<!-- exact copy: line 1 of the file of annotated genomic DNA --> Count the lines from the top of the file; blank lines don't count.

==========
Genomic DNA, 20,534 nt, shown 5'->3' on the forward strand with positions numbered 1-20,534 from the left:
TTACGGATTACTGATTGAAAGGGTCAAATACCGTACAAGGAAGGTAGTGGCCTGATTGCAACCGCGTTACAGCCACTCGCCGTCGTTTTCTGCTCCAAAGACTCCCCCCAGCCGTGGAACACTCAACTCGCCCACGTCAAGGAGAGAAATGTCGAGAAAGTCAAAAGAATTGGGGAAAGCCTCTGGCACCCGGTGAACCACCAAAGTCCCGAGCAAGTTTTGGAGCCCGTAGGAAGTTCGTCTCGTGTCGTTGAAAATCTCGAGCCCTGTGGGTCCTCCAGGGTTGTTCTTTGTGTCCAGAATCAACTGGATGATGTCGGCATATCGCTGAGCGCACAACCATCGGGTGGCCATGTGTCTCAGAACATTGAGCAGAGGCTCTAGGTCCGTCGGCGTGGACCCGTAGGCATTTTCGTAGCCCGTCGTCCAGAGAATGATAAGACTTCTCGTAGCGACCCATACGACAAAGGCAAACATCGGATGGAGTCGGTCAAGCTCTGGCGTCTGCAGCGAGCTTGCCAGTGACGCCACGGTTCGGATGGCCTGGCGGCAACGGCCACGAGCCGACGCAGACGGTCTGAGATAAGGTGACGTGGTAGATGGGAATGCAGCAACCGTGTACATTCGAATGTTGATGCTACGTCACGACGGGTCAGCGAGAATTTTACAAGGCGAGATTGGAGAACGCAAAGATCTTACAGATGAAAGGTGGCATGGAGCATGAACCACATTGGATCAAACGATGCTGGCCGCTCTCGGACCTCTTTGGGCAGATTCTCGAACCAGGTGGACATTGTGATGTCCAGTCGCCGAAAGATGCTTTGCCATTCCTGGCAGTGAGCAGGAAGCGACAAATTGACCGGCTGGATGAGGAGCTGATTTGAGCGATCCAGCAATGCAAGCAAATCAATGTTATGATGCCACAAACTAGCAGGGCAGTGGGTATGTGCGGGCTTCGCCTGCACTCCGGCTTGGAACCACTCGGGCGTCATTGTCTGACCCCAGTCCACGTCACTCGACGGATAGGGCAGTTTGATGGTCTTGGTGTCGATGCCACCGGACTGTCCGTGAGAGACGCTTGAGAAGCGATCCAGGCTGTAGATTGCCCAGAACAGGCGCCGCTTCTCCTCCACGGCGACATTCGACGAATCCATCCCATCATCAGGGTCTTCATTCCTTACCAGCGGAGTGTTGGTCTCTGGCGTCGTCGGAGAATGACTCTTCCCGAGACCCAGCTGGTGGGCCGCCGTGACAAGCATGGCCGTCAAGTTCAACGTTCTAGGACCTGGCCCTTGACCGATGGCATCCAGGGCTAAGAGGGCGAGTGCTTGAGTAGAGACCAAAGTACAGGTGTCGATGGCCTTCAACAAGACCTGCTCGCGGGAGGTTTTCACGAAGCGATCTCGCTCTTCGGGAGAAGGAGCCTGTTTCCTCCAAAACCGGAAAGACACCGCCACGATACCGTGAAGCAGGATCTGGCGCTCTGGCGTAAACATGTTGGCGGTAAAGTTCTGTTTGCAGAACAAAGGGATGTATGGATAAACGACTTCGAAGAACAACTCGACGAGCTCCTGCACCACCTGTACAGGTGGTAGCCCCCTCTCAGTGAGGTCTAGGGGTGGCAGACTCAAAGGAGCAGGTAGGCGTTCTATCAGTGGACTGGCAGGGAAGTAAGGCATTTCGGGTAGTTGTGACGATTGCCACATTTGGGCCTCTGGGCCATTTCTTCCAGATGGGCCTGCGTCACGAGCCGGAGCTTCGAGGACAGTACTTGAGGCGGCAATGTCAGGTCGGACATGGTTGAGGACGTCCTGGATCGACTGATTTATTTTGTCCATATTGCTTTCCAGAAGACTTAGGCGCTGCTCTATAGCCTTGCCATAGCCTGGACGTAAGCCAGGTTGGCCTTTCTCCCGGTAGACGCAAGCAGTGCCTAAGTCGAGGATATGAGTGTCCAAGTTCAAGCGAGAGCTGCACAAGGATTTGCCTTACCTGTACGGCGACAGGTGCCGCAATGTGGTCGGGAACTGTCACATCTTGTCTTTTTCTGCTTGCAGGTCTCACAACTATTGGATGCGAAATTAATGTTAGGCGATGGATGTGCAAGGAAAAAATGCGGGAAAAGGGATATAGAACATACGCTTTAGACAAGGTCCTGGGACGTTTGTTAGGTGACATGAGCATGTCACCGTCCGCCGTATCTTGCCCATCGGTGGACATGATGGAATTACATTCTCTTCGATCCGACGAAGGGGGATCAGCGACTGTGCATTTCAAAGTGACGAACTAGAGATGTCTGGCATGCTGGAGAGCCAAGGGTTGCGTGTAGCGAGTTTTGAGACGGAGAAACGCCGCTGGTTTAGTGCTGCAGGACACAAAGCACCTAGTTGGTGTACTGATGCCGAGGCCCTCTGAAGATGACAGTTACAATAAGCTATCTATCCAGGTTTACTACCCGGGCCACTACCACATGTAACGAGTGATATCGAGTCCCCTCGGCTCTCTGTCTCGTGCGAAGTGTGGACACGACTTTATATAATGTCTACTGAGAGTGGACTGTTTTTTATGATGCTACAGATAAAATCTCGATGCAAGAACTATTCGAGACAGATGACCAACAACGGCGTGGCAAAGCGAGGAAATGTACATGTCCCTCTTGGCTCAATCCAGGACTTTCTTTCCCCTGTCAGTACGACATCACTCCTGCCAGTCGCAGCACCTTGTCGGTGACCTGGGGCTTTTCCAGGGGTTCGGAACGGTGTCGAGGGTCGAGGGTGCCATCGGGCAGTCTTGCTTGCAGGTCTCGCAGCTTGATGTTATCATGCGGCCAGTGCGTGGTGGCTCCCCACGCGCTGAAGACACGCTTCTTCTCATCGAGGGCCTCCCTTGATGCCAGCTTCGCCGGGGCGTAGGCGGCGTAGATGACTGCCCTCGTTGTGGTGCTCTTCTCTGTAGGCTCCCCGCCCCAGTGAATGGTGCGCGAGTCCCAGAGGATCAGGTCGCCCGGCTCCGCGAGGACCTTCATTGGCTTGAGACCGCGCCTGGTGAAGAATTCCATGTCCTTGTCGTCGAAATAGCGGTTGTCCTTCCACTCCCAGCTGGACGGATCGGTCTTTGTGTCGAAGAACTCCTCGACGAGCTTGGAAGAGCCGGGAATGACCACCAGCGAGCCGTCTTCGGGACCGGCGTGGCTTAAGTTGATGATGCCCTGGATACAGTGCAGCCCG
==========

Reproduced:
Genomic DNA, 20,534 nt, shown 5'->3' on the forward strand with positions numbered 1-20,534 from the left: